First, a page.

In the days of her earliest struggles, she mathematics, another third to the history wept over the story of Adam and Eve of philosophy, another third to whichever because she thought that the curse pro- one of the four languages was omitted at nounced upon Eve might imperil girls' entrance (Greek, Latin, French, and Gergoing to college. She searched books man were offered, three to be chosen). everywhere for light upon the possibilities and another third for two years to English of woman, and often found her hopes literature and the correct writing and rebuffed by even the greatest. Milton pronunciation of our language. Here you excited her rage and indignation and she have, then, only a highly modified form of condemned him as a woman-hater; even specialization. The major subjects are Shakespeare, she felt, was not entirely fair chosen by the student, but so many subto her sex intellectually. And so, through jects are required of her that she is bound inward storm, rebuked by her period, she to have a pretty general education before fought on, educating herself in America she gets through. She cannot escape these and Europe. The degree she had earned subjects, whether she is interested in at the University of Leipzig from 1879 to them or not. 1882 was refused her on account of her All this is part of that greed for learning. sex; a like fate befell her at the Uni- and more learning, both for herself and versity of Göttingen; but the University others, which fills Miss Thomas. A four of Zürich finally granted her the degree of years' course is none too long, according Ph.D., summa cum laude, the highest to the president's stern doctrine, to predegree, at that time, ever awarded to a pare to specialize. In a day when the woman. It was a sort of martial experi- vocational mania is abroad in the land, ence for a girl; it brought the iron to the there is something formidable in viewing surface. No wonder it was with an aus- the foundation required here for a superterity of standard that she started on her structure later on. In a day when we career as an educator. And somehow, by smatter through countless subjects in a that occult process which we all have quick preparation, that we may hurry on experienced, that austerity has contrived to our specialty, this groundwork for life to permeate the air of Bryn Mawr. The looks like the great wall of China beside students inhale it.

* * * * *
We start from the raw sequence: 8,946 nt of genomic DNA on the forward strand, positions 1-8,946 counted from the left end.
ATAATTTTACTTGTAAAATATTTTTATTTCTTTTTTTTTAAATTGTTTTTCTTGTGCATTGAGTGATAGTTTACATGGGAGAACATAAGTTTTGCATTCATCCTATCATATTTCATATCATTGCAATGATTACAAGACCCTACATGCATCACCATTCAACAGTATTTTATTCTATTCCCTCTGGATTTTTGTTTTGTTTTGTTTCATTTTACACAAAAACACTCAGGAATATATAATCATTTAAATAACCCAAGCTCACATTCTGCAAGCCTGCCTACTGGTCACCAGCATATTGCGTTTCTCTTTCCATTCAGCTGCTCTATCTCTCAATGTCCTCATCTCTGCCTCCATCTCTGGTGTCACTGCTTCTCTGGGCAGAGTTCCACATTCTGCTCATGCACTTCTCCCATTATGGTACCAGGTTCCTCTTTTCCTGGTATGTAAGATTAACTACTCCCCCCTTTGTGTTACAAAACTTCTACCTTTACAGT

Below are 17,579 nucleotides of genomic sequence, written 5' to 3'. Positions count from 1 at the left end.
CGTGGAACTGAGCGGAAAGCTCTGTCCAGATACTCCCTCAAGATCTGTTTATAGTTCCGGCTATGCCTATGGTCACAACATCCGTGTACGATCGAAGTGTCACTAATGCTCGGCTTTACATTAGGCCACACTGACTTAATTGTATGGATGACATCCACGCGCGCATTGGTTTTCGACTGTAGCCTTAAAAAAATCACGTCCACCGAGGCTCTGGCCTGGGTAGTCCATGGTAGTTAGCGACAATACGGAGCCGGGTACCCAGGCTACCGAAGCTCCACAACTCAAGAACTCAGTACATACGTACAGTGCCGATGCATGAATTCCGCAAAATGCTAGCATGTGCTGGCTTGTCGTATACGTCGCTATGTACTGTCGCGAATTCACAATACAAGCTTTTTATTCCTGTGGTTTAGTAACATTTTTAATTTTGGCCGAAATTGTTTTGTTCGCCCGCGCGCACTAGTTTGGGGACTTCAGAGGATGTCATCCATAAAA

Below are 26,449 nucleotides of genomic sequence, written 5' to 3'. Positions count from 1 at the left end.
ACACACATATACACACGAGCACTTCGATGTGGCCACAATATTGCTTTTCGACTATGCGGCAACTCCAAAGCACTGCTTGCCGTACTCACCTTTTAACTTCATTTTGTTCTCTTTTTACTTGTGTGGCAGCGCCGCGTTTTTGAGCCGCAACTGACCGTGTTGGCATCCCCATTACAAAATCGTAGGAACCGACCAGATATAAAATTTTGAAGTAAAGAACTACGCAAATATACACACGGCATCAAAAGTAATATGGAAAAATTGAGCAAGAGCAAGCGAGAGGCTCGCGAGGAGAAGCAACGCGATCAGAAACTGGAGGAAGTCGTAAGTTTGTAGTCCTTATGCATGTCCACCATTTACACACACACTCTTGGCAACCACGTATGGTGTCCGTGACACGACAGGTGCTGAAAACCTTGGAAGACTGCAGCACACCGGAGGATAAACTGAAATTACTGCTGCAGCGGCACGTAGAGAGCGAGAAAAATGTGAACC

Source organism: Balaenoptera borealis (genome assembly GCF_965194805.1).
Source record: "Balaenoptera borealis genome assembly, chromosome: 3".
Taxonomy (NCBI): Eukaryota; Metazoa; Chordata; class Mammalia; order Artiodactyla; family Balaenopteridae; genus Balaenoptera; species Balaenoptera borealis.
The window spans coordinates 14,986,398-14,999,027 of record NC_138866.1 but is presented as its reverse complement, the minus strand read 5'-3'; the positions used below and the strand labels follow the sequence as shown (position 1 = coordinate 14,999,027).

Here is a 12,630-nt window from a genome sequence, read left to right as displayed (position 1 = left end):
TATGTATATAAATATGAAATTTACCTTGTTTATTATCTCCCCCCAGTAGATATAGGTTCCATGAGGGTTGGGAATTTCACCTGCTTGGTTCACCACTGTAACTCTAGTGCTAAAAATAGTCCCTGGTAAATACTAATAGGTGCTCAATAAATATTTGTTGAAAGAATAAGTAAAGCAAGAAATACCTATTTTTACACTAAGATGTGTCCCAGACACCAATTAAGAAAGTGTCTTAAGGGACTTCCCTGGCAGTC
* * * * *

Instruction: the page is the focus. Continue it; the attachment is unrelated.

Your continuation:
the underpinning of a portable house. She will not permit Bryn Mawr College Bryn Mawr is the only woman's college to accept the certificates of schools in to maintain a graduate school. Barnard lieu of its own examinations. These and Radcliffe have such schools, but only are given annually in twenty or more as they share the privilege with the men's centres. When the days of examinations universities to which they are allied. are over, the little group that President There is a theory in this Pennsylvania Thomas looks over as it faces its freshman institution that not only should the year is only one third of those who applied opportunity for further study be offered for entrance, a picked and tiny army. to women, but that it is a good thing for
And now come the four years of still the undergraduates — this contact with keener effort. This college dared to under- graduate workers — and that it is stimulatake the group system of studies, adopting ting to a faculty. This school is one of it from Johns Hopkins in early days, when Miss Thomas's pet hobbies. other colleges for women were trying no J ust one curious requirement for graduaventuresome experiments of such a nature. tion is a sidelight upon her passion for Every girl has her major subjects to which perfection. She has instituted the rule she must give one and a third years of her that every candidate for graduation must time. Chemistry and physics may be pass in sight-reading of French and Gerwoven together, or political economy and man. The little room with its long table history, or Greek and Latin. Another in which every senior must go through